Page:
These threats did not stop her speaking out — “my personality is that I can’t really hide things” — but she and her father no longer talk due to fears for his safety.
Many activists have made similar allegations. Ilshat Hassan, president of the Uyghur American Association — which advocates for members of China’s Turkic-speaking Muslim minority — told CNN last year that his family has faced repeated harassment over his activism. “Just months ago my mum says please stop what you’re doing, or don’t call us,” he said.
Determined to at least try and take part in Miss World, Lin flew to Hong Kong — where Canadians do not require a visa to enter — and attempted to get a flight to Sanya.
“They declared me persona non grata and prevented me from boarding the plane,” she said.
Her denial of entry was quickly reported worldwide, massively raising her profile, and earning her a denouncement in the state-run Global Times, which accused her of lacking “reasonable understanding of the country where she was born” and warned her against “being tangled with hostile forces against China.”
Given a second chance to participate in Miss World 2016, Lin vowed to toe the line, not wanting to be denied a place in the final again. “I wanted to do things by the book,” she said.
Nevertheless, she chose as her “Beauty with a Purpose” project to shine the light on organ harvesting in China, a topic with which she had become familiar with after acting in the Canadian film “The Bleeding Edge.”
In June, a report by former Canadian lawmaker David Kilgour, human rights lawyer David Matas, and journalist Ethan Gutmann claimed, based on publicly reported figures by hospitals, that China was still engaged in the widespread and systematic harvesting of organs from prisoners, including prisoners of conscience.
Arriving in Washington DC, Lin received multiple media requests. Keen to play by the rules, she said she forwarded them all to Miss World officials, only to have them all initially denied, though several were later granted.
Lin said she was also angrily rebuked after an official spotted her chatting with a reporter in the lobby of her hotel.
“They said I was breaking rules, telling lies,” she said. “I felt like a criminal.”
After Miss World allowed her to give press interviews, Lin said she was still carefully monitored when talking to reporters.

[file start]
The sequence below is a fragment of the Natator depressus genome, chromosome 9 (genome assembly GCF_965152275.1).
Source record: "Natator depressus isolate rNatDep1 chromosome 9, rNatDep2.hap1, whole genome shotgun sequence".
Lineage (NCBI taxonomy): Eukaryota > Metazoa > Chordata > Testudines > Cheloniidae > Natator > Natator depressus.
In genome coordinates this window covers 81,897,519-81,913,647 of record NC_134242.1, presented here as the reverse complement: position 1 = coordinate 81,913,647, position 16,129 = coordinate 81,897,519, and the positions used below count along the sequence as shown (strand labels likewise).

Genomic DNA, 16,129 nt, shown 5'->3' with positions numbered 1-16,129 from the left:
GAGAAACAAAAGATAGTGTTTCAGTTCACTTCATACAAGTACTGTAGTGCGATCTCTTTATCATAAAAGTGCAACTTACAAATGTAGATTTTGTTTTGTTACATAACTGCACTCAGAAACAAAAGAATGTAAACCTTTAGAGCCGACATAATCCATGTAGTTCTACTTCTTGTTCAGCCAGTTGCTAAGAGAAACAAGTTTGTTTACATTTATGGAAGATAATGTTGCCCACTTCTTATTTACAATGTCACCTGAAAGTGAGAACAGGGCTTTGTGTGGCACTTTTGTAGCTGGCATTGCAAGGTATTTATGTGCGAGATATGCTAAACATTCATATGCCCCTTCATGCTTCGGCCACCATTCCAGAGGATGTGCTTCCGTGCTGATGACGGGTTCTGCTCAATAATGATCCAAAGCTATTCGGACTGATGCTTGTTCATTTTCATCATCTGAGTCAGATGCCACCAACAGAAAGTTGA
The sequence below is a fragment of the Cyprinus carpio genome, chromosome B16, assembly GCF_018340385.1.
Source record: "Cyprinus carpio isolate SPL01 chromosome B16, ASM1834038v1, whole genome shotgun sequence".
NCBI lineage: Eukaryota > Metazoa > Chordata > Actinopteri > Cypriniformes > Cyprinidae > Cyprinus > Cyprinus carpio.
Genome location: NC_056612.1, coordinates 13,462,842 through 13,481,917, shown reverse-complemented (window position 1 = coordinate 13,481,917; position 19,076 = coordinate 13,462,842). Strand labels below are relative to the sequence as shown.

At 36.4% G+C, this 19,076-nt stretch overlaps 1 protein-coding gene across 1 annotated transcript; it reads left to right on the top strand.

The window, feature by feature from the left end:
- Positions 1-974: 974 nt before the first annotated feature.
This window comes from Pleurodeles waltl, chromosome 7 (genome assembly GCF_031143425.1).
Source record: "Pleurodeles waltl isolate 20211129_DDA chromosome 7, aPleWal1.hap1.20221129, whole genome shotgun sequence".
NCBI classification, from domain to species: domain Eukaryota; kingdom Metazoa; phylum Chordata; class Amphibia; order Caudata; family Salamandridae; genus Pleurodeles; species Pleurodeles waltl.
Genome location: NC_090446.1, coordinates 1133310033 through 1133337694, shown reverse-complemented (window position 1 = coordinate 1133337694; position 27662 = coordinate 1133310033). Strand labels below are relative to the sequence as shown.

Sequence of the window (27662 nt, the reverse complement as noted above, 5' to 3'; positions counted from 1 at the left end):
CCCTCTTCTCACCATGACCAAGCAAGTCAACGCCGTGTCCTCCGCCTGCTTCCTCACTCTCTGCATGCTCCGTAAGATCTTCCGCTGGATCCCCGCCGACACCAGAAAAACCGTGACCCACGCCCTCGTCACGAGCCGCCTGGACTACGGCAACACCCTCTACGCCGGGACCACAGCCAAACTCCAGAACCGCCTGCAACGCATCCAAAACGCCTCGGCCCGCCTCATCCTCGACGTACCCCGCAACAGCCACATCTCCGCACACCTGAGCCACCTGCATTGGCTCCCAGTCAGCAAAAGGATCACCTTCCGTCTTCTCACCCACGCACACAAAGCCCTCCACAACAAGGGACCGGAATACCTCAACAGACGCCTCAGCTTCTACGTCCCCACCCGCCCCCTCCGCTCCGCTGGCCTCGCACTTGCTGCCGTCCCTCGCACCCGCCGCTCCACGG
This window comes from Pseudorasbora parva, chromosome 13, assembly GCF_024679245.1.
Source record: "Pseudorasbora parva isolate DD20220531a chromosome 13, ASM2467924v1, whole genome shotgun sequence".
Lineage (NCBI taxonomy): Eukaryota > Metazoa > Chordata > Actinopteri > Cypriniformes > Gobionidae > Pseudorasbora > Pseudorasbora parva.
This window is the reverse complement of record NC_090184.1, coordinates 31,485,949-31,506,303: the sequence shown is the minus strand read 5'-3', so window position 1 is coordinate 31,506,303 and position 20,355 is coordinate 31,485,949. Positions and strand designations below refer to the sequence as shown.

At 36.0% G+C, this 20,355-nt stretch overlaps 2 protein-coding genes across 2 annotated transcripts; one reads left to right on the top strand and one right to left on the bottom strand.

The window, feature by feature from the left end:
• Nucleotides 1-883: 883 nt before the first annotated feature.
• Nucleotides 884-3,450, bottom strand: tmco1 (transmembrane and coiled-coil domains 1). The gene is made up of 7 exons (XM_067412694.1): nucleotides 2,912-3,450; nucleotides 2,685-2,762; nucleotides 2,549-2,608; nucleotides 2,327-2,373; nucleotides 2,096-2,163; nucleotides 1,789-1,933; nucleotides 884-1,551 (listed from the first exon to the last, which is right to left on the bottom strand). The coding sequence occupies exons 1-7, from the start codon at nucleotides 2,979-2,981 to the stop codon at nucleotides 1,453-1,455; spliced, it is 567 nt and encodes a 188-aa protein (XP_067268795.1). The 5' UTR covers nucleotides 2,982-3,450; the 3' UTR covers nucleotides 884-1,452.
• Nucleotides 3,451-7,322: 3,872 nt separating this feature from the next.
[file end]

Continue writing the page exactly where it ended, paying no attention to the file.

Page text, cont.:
Morley said that all contestants were chaperoned and denied that Lin was prevented from speaking in any way, saying she “had full access to any interviews without exception.”
Western companies and governments are facing increasing pressure from Beijing as it attempts to sideline overseas critics, said Amnesty International researcher Patrick Poon.
CNN has previously reported how Beijing has reached across borders in its hunt for dissidents, working with cooperative governments to deport critics back to China.
Economic pressure has also been brought to bear on companies that depend on revenue from China.
Last week, Apple removed the New York Times from its Chinese app store on the grounds the paper’s app “(violated) local regulations,” a move anti-censorship activist Charlie Smith characterized as “actively enabling infringements of human rights.”
“Foreign governments and foreign organizations should rethink whether what they have been doing in kowtowing to China’s influence means that they compromise (dissidents’) freedom of expression and freedom of movement,” Poon said.
China’s Ministry of Foreign Affairs did not respond to a request for comment.
Miss World’s Morley denied Lin’s accusations that her treatment was related to pressure from Beijing, pointing out that this year’s competition, unlike Miss World 2015, did not have any Chinese sponsors.
Despite her experiences, Lin said she was grateful to the competition for giving her a platform.
“It’s not Miss World’s fault they’re so nervous, they’re a vulnerable pageant organization,” Lin said. “The entire world is economically tied to China.”